Dillard University’s Influence Has Deep Roots Throughout Louisiana
The first African American physician is a graduate of New Orleans Medical University
now known as Dillard University will receive a historic marker in 2018.
By Ashlyn Harris
Some might say Emma Wakefield was not destined for greatness. Her family experienced one tragedy after another in her hometown of New Iberia, Louisiana. Once a prominent African American family, Wakefield’s brother was lynched and her father became a disgraced state senator. So eventually, Wakefield’s family was run out of town and forced to rebuild.
But despite her turbulent past, in 1897, Wakefield became the first African American woman to earn a medical degree from New Orleans Medical University, the precursor of Dillard University, and practice in Louisiana.
Even before it became Dillard, the historically black institution that now sits on Gentilly Boulevard produced leaders.
Now with the help of historians like Phebe Hayes, Wakefield’s accomplishments will be recognized with a historic marker. In 2018, the approved plaque will be placed in the heart of New Iberia on Main Street in the Bouligny Plaza. Hayes’s group is raising money to pay for the marker.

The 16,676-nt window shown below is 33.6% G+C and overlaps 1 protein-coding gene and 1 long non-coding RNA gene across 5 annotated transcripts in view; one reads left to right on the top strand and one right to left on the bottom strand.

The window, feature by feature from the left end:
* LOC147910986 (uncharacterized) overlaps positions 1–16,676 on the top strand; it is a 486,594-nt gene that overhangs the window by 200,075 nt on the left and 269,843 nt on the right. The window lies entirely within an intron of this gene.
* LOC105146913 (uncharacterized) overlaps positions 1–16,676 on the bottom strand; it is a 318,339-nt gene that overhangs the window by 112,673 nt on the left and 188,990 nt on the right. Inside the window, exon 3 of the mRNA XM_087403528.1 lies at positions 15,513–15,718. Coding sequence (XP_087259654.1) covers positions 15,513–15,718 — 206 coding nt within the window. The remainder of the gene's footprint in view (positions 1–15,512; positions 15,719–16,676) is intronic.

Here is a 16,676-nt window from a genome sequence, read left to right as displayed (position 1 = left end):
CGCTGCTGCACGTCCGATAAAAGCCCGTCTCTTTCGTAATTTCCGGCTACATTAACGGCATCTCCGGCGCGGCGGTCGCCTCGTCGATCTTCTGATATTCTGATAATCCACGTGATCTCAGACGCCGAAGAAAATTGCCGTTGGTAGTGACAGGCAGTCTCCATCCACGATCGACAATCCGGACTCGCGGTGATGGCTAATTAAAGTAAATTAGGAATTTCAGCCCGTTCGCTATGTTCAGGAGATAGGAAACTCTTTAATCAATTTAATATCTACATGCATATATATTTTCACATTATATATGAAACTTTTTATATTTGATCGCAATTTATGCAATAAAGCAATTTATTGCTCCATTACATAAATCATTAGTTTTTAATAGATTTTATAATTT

“This marker for Dr. Wakefield is important because it’s not just about her but, also about community education,” said Hayes, founder of the Iberia African American Historical Society, Inc. “Children in our schools aren’t learning about some of the people in their community that paved the way for them. We have to be responsible for learning, knowing and doing the research of our history.”
After earning her degree with honors Wakefield went on to take the Louisiana Board of medical examination and passed at the top of her class. She was awarded her medical license April 15, 1897.
Hayes petitioned for Wakefield to be recognized as the first African American physician in Louisiana as an important step for generations to come.
“Dr. Wakefield’s will be the first of several markers introduced to the New Iberia community provided by the Iberia African American Historical Society,”Hayes said.
According to Hayes, in a newspaper clipping Wakefield had two medical offices in New Orleans for a short period before moving to San Francisco where she continued to practice medicine.